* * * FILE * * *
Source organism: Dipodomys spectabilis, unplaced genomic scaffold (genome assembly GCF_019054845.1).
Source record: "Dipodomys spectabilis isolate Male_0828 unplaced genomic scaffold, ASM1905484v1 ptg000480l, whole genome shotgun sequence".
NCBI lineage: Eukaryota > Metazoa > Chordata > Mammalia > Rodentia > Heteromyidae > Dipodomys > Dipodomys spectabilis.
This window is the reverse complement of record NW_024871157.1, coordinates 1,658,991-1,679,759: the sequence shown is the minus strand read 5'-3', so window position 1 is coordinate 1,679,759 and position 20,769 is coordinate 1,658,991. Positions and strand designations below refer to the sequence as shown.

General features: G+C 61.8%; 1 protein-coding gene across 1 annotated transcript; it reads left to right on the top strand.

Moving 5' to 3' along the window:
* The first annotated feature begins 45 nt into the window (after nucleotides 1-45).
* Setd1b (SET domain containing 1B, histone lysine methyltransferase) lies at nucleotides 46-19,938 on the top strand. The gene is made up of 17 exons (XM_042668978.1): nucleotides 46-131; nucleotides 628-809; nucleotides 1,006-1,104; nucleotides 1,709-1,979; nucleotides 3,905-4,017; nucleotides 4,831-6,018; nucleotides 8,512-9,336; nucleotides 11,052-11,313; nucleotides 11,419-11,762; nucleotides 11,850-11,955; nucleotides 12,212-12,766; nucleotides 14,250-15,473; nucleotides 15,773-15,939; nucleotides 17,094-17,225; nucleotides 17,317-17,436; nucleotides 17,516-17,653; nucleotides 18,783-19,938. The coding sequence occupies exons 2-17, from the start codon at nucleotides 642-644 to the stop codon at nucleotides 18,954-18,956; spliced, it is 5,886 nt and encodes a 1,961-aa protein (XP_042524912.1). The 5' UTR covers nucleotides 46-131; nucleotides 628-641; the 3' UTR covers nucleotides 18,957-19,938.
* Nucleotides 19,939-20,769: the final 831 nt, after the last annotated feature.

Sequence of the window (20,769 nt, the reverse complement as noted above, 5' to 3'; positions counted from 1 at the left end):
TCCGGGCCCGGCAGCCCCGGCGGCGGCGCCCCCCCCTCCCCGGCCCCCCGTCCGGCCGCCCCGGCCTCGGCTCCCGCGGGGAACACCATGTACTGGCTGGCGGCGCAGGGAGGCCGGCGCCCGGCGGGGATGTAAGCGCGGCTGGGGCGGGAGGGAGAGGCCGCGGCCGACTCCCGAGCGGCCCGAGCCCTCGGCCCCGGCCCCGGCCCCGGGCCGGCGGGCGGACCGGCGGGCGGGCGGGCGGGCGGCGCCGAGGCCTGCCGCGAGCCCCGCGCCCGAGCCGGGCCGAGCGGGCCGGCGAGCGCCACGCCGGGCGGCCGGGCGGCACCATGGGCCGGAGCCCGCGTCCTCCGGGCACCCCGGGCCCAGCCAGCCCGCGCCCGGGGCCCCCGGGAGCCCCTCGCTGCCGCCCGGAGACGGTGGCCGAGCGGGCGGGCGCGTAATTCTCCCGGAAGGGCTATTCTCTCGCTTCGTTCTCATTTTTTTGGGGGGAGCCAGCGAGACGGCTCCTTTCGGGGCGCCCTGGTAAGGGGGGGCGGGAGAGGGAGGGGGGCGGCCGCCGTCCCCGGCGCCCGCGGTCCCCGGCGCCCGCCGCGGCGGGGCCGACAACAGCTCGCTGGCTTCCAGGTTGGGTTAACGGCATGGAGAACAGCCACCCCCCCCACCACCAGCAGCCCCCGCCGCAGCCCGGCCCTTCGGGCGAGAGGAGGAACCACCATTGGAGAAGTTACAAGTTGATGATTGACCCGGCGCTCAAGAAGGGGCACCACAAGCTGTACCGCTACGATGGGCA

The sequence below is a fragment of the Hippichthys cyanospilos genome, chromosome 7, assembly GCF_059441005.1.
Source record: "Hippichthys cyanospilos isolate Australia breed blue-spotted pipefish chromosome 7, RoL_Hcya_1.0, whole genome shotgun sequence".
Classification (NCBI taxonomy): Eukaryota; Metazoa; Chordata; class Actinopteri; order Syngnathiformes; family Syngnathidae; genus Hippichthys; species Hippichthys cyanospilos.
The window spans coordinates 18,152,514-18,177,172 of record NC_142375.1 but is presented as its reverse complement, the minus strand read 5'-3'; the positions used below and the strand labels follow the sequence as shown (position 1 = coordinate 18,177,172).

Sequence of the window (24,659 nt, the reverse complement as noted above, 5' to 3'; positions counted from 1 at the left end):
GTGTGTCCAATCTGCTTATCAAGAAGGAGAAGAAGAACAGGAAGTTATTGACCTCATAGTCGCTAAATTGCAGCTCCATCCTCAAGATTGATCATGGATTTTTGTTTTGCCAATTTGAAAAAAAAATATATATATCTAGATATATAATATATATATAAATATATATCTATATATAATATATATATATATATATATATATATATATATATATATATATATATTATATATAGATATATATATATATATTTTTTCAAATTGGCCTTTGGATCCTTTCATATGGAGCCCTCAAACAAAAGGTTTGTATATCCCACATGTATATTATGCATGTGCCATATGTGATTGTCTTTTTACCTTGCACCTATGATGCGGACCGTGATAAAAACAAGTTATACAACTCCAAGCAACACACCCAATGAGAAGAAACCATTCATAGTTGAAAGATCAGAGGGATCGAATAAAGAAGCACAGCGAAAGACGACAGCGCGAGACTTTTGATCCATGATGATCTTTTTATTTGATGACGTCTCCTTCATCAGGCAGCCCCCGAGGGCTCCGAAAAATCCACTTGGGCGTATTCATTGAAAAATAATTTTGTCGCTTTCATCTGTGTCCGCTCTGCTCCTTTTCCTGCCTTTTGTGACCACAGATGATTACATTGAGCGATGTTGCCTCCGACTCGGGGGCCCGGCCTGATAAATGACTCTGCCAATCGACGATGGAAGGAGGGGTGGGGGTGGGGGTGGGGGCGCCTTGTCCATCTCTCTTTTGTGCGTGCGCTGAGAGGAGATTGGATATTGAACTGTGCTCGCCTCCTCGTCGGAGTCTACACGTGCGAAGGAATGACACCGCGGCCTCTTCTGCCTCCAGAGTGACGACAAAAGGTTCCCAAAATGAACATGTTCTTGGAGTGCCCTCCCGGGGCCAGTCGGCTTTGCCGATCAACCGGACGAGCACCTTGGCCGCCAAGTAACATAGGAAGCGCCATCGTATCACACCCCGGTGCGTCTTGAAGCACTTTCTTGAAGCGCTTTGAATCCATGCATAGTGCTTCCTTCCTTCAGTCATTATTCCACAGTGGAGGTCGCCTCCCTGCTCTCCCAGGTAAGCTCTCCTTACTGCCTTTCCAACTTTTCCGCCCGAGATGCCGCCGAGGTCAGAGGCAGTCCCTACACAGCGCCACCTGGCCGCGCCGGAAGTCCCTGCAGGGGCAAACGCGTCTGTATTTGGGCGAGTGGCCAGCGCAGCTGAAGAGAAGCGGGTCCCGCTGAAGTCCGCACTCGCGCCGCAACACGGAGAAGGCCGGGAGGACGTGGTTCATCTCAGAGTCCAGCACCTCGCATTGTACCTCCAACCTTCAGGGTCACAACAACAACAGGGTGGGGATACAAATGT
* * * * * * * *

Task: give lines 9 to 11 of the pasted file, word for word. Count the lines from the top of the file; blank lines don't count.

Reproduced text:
* Nucleotides 19,939-20,769: the final 831 nt, after the last annotated feature.

Sequence of the window (20,769 nt, the reverse complement as noted above, 5' to 3'; positions counted from 1 at the left end):
TCCGGGCCCGGCAGCCCCGGCGGCGGCGCCCCCCCCTCCCCGGCCCCCCGTCCGGCCGCCCCGGCCTCGGCTCCCGCGGGGAACACCATGTACTGGCTGGCGGCGCAGGGAGGCCGGCGCCCGGCGGGGATGTAAGCGCGGCTGGGGCGGGAGGGAGAGGCCGCGGCCGACTCCCGAGCGGCCCGAGCCCTCGGCCCCGGCCCCGGCCCCGGGCCGGCGGGCGGACCGGCGGGCGGGCGGGCGGGCGGCGCCGAGGCCTGCCGCGAGCCCCGCGCCCGAGCCGGGCCGAGCGGGCCGGCGAGCGCCACGCCGGGCGGCCGGGCGGCACCATGGGCCGGAGCCCGCGTCCTCCGGGCACCCCGGGCCCAGCCAGCCCGCGCCCGGGGCCCCCGGGAGCCCCTCGCTGCCGCCCGGAGACGGTGGCCGAGCGGGCGGGCGCGTAATTCTCCCGGAAGGGCTATTCTCTCGCTTCGTTCTCATTTTTTTGGGGGGAGCCAGCGAGACGGCTCCTTTCGGGGCGCCCTGGTAAGGGGGGGCGGGAGAGGGAGGGGGGCGGCCGCCGTCCCCGGCGCCCGCGGTCCCCGGCGCCCGCCGCGGCGGGGCCGACAACAGCTCGCTGGCTTCCAGGTTGGGTTAACGGCATGGAGAACAGCCACCCCCCCCACCACCAGCAGCCCCCGCCGCAGCCCGGCCCTTCGGGCGAGAGGAGGAACCACCATTGGAGAAGTTACAAGTTGATGATTGACCCGGCGCTCAAGAAGGGGCACCACAAGCTGTACCGCTACGATGGGCA